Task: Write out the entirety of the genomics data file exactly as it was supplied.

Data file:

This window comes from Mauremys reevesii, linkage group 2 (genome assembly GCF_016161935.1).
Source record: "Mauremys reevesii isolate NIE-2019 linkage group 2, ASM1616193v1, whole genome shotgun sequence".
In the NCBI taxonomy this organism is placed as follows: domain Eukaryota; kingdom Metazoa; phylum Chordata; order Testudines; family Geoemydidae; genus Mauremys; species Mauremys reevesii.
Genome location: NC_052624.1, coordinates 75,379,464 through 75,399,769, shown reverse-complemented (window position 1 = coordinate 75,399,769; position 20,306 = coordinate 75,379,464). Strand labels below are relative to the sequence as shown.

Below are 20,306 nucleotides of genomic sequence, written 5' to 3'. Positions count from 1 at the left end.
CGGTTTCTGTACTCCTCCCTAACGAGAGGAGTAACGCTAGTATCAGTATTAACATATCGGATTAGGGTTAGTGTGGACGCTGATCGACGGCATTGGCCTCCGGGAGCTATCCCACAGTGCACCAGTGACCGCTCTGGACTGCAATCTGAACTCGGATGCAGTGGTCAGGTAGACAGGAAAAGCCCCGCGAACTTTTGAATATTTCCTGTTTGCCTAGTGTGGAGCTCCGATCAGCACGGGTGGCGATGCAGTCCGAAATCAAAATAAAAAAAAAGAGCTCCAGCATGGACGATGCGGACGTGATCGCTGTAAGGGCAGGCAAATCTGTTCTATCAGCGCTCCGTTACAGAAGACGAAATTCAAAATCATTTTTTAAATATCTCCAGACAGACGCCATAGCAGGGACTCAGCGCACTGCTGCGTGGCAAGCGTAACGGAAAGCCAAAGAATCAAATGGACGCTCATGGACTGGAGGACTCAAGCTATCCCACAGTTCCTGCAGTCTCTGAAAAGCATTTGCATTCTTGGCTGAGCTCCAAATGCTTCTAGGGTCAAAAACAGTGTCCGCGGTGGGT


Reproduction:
This window comes from Mauremys reevesii, linkage group 2 (genome assembly GCF_016161935.1).
Source record: "Mauremys reevesii isolate NIE-2019 linkage group 2, ASM1616193v1, whole genome shotgun sequence".
In the NCBI taxonomy this organism is placed as follows: domain Eukaryota; kingdom Metazoa; phylum Chordata; order Testudines; family Geoemydidae; genus Mauremys; species Mauremys reevesii.
Genome location: NC_052624.1, coordinates 75,379,464 through 75,399,769, shown reverse-complemented (window position 1 = coordinate 75,399,769; position 20,306 = coordinate 75,379,464). Strand labels below are relative to the sequence as shown.

Below are 20,306 nucleotides of genomic sequence, written 5' to 3'. Positions count from 1 at the left end.
CGGTTTCTGTACTCCTCCCTAACGAGAGGAGTAACGCTAGTATCAGTATTAACATATCGGATTAGGGTTAGTGTGGACGCTGATCGACGGCATTGGCCTCCGGGAGCTATCCCACAGTGCACCAGTGACCGCTCTGGACTGCAATCTGAACTCGGATGCAGTGGTCAGGTAGACAGGAAAAGCCCCGCGAACTTTTGAATATTTCCTGTTTGCCTAGTGTGGAGCTCCGATCAGCACGGGTGGCGATGCAGTCCGAAATCAAAATAAAAAAAAAGAGCTCCAGCATGGACGATGCGGACGTGATCGCTGTAAGGGCAGGCAAATCTGTTCTATCAGCGCTCCGTTACAGAAGACGAAATTCAAAATCATTTTTTAAATATCTCCAGACAGACGCCATAGCAGGGACTCAGCGCACTGCTGCGTGGCAAGCGTAACGGAAAGCCAAAGAATCAAATGGACGCTCATGGACTGGAGGACTCAAGCTATCCCACAGTTCCTGCAGTCTCTGAAAAGCATTTGCATTCTTGGCTGAGCTCCAAATGCTTCTAGGGTCAAAAACAGTGTCCGCGGTGGGT